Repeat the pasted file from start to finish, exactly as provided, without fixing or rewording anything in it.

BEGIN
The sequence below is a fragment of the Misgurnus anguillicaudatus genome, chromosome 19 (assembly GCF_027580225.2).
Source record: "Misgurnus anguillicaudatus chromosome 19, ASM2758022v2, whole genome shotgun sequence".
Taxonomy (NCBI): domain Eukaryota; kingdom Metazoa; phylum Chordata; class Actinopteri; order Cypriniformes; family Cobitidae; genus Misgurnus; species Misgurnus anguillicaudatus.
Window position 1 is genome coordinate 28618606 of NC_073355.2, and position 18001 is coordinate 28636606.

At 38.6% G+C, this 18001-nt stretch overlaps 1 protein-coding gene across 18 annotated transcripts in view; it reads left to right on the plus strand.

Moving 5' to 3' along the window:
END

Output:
The sequence below is a fragment of the Misgurnus anguillicaudatus genome, chromosome 19 (assembly GCF_027580225.2).
Source record: "Misgurnus anguillicaudatus chromosome 19, ASM2758022v2, whole genome shotgun sequence".
Taxonomy (NCBI): domain Eukaryota; kingdom Metazoa; phylum Chordata; class Actinopteri; order Cypriniformes; family Cobitidae; genus Misgurnus; species Misgurnus anguillicaudatus.
Window position 1 is genome coordinate 28618606 of NC_073355.2, and position 18001 is coordinate 28636606.

At 38.6% G+C, this 18001-nt stretch overlaps 1 protein-coding gene across 18 annotated transcripts in view; it reads left to right on the plus strand.

Moving 5' to 3' along the window: